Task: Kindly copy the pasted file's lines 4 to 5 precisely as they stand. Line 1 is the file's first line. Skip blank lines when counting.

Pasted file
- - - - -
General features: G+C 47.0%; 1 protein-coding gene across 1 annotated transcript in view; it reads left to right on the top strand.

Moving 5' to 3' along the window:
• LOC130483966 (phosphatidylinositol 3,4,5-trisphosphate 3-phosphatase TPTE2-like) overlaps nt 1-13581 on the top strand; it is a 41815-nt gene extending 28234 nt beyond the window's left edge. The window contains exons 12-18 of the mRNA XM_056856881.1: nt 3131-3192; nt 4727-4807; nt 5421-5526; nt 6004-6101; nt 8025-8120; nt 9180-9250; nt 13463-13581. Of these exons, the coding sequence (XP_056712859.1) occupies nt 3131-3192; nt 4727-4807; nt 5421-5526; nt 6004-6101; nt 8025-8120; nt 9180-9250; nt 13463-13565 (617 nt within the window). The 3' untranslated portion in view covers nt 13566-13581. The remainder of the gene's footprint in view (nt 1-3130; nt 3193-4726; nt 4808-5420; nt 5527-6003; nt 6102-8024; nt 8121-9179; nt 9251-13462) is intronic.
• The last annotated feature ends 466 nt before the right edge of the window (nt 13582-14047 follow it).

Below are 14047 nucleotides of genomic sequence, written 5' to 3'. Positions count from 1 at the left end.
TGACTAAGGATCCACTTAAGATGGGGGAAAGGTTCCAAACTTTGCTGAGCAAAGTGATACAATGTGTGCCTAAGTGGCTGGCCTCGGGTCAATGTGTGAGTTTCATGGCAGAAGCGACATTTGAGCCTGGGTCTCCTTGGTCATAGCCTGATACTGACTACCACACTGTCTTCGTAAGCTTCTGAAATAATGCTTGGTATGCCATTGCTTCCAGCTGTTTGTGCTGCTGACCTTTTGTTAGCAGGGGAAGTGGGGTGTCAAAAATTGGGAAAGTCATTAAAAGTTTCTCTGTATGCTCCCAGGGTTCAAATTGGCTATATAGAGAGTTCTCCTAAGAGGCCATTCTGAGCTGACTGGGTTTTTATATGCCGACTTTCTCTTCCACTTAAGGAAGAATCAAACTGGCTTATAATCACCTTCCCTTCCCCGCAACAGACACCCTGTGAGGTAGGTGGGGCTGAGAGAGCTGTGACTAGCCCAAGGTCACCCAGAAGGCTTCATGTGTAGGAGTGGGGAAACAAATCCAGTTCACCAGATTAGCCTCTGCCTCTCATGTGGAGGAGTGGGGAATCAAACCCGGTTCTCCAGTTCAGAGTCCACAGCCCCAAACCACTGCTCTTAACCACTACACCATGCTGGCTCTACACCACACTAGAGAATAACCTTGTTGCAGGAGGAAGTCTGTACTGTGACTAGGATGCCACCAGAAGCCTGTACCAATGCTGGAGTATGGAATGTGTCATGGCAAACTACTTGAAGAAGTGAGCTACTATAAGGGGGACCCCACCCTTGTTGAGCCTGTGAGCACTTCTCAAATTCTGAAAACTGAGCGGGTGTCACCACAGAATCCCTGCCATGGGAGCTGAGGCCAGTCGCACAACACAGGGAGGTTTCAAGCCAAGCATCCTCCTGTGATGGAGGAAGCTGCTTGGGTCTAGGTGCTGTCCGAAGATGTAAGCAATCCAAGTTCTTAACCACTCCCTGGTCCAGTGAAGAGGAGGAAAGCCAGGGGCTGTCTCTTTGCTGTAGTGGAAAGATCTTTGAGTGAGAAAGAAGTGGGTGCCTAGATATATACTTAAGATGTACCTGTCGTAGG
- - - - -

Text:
• The last annotated feature ends 466 nt before the right edge of the window (nt 13582-14047 follow it).

Below are 14047 nucleotides of genomic sequence, written 5' to 3'. Positions count from 1 at the left end.